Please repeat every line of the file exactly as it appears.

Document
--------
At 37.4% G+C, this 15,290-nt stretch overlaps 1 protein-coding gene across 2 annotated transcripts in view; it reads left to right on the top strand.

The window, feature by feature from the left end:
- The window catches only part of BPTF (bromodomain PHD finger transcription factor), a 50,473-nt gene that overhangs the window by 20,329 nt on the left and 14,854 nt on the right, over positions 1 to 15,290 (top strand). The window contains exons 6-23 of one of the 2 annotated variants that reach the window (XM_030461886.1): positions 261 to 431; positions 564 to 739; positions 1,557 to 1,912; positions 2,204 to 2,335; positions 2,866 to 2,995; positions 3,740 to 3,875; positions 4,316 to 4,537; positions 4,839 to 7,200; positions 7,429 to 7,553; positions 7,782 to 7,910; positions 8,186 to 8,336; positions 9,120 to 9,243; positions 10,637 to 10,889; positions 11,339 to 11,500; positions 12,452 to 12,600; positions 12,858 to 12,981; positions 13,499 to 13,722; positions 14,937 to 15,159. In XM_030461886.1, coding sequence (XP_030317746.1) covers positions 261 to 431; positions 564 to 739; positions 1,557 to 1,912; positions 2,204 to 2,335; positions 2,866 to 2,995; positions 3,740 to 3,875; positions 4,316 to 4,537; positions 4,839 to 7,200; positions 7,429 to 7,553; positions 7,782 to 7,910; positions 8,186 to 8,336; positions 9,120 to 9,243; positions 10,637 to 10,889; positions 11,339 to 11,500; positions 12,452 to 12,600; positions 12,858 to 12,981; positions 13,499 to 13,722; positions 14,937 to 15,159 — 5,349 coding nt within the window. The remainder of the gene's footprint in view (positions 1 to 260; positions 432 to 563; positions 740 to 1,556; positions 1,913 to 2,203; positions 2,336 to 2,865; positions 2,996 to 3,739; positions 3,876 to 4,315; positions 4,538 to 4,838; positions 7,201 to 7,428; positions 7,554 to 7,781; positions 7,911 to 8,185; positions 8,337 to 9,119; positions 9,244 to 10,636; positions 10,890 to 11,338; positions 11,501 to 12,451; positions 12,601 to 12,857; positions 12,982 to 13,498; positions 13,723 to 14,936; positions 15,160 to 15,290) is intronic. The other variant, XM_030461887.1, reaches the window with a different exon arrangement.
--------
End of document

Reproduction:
At 37.4% G+C, this 15,290-nt stretch overlaps 1 protein-coding gene across 2 annotated transcripts in view; it reads left to right on the top strand.

The window, feature by feature from the left end:
- The window catches only part of BPTF (bromodomain PHD finger transcription factor), a 50,473-nt gene that overhangs the window by 20,329 nt on the left and 14,854 nt on the right, over positions 1 to 15,290 (top strand). The window contains exons 6-23 of one of the 2 annotated variants that reach the window (XM_030461886.1): positions 261 to 431; positions 564 to 739; positions 1,557 to 1,912; positions 2,204 to 2,335; positions 2,866 to 2,995; positions 3,740 to 3,875; positions 4,316 to 4,537; positions 4,839 to 7,200; positions 7,429 to 7,553; positions 7,782 to 7,910; positions 8,186 to 8,336; positions 9,120 to 9,243; positions 10,637 to 10,889; positions 11,339 to 11,500; positions 12,452 to 12,600; positions 12,858 to 12,981; positions 13,499 to 13,722; positions 14,937 to 15,159. In XM_030461886.1, coding sequence (XP_030317746.1) covers positions 261 to 431; positions 564 to 739; positions 1,557 to 1,912; positions 2,204 to 2,335; positions 2,866 to 2,995; positions 3,740 to 3,875; positions 4,316 to 4,537; positions 4,839 to 7,200; positions 7,429 to 7,553; positions 7,782 to 7,910; positions 8,186 to 8,336; positions 9,120 to 9,243; positions 10,637 to 10,889; positions 11,339 to 11,500; positions 12,452 to 12,600; positions 12,858 to 12,981; positions 13,499 to 13,722; positions 14,937 to 15,159 — 5,349 coding nt within the window. The remainder of the gene's footprint in view (positions 1 to 260; positions 432 to 563; positions 740 to 1,556; positions 1,913 to 2,203; positions 2,336 to 2,865; positions 2,996 to 3,739; positions 3,876 to 4,315; positions 4,538 to 4,838; positions 7,201 to 7,428; positions 7,554 to 7,781; positions 7,911 to 8,185; positions 8,337 to 9,119; positions 9,244 to 10,636; positions 10,890 to 11,338; positions 11,501 to 12,451; positions 12,601 to 12,857; positions 12,982 to 13,498; positions 13,723 to 14,936; positions 15,160 to 15,290) is intronic. The other variant, XM_030461887.1, reaches the window with a different exon arrangement.